Kelly did not respond to additional messages from the AP requesting comment specifically related to the NTSB’s action.
William Wang, Ribbeck’s Shanghai-based lawyer, told the AP that he talked to passengers and their families in China.
“I told them that USA would be the right place to sue instead of China or Korea. I told them that even the ones who had not been injured could sue as well, because there could be mental effects,” Wang said in an interview. “I gave them the files which had been offered by Ribbeck Law in USA, and I did the translation.”
At issue is a 1996 federal law that lays out the responsibilities airline companies and the NTSB have in assisting victims and their families after an air disaster. The law was passed after victims’ families complained that airline companies and the government kept them in the dark about the status of their loved ones for too long after several high-profile disasters.
The law also addressed rising complaints about unseemly attorney behavior by barring uninvited solicitations for 30 days. The moratorium was extended to 45 days in 2000. Lawyers can be punished with a fine of up to $1,000 for each violation.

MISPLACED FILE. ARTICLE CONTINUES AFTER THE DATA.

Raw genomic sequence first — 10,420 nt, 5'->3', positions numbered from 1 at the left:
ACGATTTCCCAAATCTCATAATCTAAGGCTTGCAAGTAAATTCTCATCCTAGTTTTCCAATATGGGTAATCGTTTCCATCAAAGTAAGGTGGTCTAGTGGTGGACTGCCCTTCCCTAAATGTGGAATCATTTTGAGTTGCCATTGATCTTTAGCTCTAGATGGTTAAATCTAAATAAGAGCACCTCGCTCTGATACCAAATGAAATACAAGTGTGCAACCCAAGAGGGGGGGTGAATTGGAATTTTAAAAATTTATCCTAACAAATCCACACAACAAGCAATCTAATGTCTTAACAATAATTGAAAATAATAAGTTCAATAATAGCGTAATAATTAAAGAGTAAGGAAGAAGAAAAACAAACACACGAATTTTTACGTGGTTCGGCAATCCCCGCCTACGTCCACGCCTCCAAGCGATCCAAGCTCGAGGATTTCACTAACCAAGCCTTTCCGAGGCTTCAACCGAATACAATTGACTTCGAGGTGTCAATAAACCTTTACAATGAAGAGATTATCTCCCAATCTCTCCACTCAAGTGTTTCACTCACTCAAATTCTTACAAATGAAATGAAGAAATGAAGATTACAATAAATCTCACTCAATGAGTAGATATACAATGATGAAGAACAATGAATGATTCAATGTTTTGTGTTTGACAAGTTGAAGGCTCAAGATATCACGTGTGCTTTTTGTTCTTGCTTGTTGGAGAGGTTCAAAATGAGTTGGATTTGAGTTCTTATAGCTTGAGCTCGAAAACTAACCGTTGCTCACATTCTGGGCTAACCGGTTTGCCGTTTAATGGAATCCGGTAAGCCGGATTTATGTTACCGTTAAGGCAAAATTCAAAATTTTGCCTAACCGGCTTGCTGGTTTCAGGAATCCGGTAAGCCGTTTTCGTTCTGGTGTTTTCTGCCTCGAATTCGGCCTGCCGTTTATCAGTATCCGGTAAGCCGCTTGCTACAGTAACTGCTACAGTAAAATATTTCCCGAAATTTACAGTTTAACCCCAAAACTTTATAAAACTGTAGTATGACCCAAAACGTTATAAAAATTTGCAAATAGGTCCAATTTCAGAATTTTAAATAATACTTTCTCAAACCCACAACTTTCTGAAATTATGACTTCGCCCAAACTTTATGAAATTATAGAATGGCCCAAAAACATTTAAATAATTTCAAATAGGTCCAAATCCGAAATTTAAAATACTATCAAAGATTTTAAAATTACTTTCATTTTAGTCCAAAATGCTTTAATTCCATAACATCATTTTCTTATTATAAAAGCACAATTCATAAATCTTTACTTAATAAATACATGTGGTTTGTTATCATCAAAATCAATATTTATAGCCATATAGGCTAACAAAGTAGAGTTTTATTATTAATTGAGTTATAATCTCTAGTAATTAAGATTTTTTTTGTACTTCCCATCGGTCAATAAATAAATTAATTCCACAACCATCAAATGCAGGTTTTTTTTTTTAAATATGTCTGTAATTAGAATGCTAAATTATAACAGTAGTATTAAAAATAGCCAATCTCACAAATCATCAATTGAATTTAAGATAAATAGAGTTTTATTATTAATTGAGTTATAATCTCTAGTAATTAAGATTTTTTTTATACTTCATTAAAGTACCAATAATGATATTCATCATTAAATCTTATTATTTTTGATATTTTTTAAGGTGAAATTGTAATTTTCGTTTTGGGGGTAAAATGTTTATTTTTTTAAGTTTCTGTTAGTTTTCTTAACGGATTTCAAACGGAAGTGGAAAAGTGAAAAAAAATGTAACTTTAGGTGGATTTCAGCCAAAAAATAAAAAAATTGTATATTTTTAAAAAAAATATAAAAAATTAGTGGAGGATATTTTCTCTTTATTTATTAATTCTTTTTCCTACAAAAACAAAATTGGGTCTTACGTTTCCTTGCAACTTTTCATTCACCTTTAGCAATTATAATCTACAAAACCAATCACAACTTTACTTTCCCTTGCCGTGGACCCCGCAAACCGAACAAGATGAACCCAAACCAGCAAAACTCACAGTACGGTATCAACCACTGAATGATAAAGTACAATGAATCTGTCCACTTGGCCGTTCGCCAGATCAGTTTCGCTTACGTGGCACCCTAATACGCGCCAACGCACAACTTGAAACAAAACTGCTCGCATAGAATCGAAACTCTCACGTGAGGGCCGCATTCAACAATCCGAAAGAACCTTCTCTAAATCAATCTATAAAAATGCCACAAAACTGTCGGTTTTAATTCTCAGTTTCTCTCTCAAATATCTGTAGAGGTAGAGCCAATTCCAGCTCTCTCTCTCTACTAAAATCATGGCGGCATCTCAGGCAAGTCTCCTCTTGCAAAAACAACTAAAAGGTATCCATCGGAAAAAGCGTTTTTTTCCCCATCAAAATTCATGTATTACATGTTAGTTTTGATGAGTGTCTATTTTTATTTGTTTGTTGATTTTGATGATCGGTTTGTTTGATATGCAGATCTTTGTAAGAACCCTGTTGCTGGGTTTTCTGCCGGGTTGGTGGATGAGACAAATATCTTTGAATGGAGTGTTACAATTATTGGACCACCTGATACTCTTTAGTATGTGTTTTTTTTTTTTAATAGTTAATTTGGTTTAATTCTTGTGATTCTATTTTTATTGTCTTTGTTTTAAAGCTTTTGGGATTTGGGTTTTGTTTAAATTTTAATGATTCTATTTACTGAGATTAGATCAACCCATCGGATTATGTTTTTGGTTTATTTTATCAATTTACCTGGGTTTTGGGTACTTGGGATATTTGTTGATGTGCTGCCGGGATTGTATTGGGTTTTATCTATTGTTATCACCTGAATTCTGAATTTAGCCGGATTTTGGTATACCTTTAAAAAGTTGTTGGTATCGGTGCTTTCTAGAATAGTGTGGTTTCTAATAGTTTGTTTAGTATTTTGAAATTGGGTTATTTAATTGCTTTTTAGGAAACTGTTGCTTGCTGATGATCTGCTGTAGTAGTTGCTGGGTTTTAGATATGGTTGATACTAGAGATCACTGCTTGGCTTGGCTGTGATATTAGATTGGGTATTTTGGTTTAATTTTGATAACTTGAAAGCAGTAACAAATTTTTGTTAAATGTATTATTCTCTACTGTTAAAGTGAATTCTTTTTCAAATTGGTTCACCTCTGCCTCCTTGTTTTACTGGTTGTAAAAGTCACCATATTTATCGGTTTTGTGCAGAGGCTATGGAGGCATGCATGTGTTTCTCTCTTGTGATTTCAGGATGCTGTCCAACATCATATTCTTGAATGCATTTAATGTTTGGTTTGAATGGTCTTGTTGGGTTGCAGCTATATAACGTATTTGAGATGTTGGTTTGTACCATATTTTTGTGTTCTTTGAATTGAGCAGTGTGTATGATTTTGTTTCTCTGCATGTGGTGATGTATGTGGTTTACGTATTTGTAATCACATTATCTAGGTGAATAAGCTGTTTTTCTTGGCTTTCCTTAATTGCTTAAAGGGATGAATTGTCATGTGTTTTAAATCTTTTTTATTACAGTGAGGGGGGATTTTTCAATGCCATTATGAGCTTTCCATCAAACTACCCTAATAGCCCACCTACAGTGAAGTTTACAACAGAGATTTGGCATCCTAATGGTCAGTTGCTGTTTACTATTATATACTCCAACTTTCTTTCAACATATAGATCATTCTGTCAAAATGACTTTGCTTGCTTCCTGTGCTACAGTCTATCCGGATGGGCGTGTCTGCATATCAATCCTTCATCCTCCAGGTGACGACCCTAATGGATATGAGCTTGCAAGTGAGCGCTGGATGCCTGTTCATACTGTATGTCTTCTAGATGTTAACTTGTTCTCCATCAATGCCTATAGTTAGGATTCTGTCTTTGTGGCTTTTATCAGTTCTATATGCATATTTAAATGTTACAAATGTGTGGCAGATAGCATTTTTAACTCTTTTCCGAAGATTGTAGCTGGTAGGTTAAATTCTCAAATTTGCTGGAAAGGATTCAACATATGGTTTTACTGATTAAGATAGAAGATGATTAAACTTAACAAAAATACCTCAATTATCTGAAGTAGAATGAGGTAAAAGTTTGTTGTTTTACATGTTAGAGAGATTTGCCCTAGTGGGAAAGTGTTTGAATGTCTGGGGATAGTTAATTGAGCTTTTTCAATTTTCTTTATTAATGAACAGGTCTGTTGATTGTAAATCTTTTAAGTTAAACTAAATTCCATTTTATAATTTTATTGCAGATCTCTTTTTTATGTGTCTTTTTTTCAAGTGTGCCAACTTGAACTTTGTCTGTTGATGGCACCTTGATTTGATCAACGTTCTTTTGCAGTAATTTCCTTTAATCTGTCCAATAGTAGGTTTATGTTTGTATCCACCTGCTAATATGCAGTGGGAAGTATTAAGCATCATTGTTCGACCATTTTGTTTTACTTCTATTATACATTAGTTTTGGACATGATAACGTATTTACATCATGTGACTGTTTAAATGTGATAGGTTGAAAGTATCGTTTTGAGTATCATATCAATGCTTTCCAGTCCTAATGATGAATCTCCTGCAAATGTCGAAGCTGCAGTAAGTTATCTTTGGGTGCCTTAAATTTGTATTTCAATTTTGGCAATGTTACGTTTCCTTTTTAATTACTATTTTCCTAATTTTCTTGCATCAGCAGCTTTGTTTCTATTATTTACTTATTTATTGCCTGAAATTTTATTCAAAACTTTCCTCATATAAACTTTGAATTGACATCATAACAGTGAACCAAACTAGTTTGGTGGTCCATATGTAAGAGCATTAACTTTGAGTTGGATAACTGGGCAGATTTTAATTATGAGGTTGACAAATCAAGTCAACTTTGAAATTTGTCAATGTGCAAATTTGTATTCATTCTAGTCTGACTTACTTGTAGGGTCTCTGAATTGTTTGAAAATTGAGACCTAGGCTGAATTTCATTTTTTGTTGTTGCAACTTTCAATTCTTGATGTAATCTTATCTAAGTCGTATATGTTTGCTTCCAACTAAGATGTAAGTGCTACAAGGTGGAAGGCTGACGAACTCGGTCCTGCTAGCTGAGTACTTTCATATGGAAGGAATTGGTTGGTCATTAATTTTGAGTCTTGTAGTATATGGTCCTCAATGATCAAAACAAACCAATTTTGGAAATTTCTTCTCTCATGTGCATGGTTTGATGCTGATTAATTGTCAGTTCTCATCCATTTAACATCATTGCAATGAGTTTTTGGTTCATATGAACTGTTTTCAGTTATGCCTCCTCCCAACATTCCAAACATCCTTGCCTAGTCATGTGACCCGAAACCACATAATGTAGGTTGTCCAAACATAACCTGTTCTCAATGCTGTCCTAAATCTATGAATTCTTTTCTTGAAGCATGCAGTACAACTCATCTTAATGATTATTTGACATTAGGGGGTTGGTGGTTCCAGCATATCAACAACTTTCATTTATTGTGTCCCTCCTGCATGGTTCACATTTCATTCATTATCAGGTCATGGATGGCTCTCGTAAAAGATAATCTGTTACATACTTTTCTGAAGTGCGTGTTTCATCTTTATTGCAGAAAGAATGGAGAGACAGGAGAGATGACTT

It is legal for victims themselves to initiate a consultation, or hire lawyers, during the 45-day period.
“Aviation accidents are considered especially ripe for voluminous, concerted and aggressive solicitation” because of the publicity, the availability of passenger manifests and the potential for large recoveries, said Brian Havel, who heads DePaul University’s International Aviation Law Institute.
The U.S. Department of Transportation’s Office of Inspector General has launched solicitation probes previously and referred cases to federal prosecutors. Two attorneys each paid $5,000 to settle a case alleging they violated the 45-day rule after Colgan Flight 3407 crashed in 2009 approaching Buffalo Airport in New York, killing all 49 people aboard.